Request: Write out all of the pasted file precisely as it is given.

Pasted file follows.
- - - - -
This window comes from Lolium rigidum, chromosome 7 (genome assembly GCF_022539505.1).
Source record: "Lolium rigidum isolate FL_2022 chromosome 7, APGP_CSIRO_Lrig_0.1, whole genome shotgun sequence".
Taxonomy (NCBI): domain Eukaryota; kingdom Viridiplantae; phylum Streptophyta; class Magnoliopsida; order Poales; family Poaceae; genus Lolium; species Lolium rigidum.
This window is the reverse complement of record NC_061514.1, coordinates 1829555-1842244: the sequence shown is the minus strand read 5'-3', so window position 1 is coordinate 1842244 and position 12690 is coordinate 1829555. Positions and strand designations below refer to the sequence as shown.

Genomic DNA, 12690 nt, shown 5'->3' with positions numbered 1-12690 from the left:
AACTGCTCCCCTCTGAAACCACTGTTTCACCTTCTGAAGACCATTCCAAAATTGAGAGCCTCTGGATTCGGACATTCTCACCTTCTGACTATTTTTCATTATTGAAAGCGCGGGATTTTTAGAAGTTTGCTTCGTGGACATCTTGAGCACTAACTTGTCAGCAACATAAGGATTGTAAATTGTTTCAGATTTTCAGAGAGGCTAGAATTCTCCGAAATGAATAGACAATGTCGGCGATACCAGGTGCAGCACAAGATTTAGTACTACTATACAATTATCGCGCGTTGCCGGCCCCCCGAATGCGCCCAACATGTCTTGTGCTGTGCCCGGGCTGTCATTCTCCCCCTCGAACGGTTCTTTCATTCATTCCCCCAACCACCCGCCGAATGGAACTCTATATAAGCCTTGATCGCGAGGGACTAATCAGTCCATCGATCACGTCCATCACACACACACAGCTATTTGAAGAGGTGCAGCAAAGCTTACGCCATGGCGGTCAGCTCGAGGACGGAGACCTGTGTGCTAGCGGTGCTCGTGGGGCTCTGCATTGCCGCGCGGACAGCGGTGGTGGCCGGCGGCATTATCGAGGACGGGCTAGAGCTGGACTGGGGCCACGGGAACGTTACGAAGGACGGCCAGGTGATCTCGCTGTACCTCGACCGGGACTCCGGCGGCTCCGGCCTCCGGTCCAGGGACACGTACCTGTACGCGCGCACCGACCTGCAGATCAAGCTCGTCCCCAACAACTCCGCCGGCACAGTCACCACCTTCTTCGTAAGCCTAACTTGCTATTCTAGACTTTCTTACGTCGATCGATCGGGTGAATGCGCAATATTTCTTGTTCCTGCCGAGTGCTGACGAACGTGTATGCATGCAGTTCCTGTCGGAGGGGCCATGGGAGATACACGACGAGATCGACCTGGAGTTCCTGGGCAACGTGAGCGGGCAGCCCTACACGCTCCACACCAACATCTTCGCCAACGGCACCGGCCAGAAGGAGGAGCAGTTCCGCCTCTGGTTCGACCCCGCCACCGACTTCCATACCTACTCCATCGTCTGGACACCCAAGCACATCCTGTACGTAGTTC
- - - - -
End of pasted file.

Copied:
This window comes from Lolium rigidum, chromosome 7 (genome assembly GCF_022539505.1).
Source record: "Lolium rigidum isolate FL_2022 chromosome 7, APGP_CSIRO_Lrig_0.1, whole genome shotgun sequence".
Taxonomy (NCBI): domain Eukaryota; kingdom Viridiplantae; phylum Streptophyta; class Magnoliopsida; order Poales; family Poaceae; genus Lolium; species Lolium rigidum.
This window is the reverse complement of record NC_061514.1, coordinates 1829555-1842244: the sequence shown is the minus strand read 5'-3', so window position 1 is coordinate 1842244 and position 12690 is coordinate 1829555. Positions and strand designations below refer to the sequence as shown.

Genomic DNA, 12690 nt, shown 5'->3' with positions numbered 1-12690 from the left:
AACTGCTCCCCTCTGAAACCACTGTTTCACCTTCTGAAGACCATTCCAAAATTGAGAGCCTCTGGATTCGGACATTCTCACCTTCTGACTATTTTTCATTATTGAAAGCGCGGGATTTTTAGAAGTTTGCTTCGTGGACATCTTGAGCACTAACTTGTCAGCAACATAAGGATTGTAAATTGTTTCAGATTTTCAGAGAGGCTAGAATTCTCCGAAATGAATAGACAATGTCGGCGATACCAGGTGCAGCACAAGATTTAGTACTACTATACAATTATCGCGCGTTGCCGGCCCCCCGAATGCGCCCAACATGTCTTGTGCTGTGCCCGGGCTGTCATTCTCCCCCTCGAACGGTTCTTTCATTCATTCCCCCAACCACCCGCCGAATGGAACTCTATATAAGCCTTGATCGCGAGGGACTAATCAGTCCATCGATCACGTCCATCACACACACACAGCTATTTGAAGAGGTGCAGCAAAGCTTACGCCATGGCGGTCAGCTCGAGGACGGAGACCTGTGTGCTAGCGGTGCTCGTGGGGCTCTGCATTGCCGCGCGGACAGCGGTGGTGGCCGGCGGCATTATCGAGGACGGGCTAGAGCTGGACTGGGGCCACGGGAACGTTACGAAGGACGGCCAGGTGATCTCGCTGTACCTCGACCGGGACTCCGGCGGCTCCGGCCTCCGGTCCAGGGACACGTACCTGTACGCGCGCACCGACCTGCAGATCAAGCTCGTCCCCAACAACTCCGCCGGCACAGTCACCACCTTCTTCGTAAGCCTAACTTGCTATTCTAGACTTTCTTACGTCGATCGATCGGGTGAATGCGCAATATTTCTTGTTCCTGCCGAGTGCTGACGAACGTGTATGCATGCAGTTCCTGTCGGAGGGGCCATGGGAGATACACGACGAGATCGACCTGGAGTTCCTGGGCAACGTGAGCGGGCAGCCCTACACGCTCCACACCAACATCTTCGCCAACGGCACCGGCCAGAAGGAGGAGCAGTTCCGCCTCTGGTTCGACCCCGCCACCGACTTCCATACCTACTCCATCGTCTGGACACCCAAGCACATCCTGTACGTAGTTC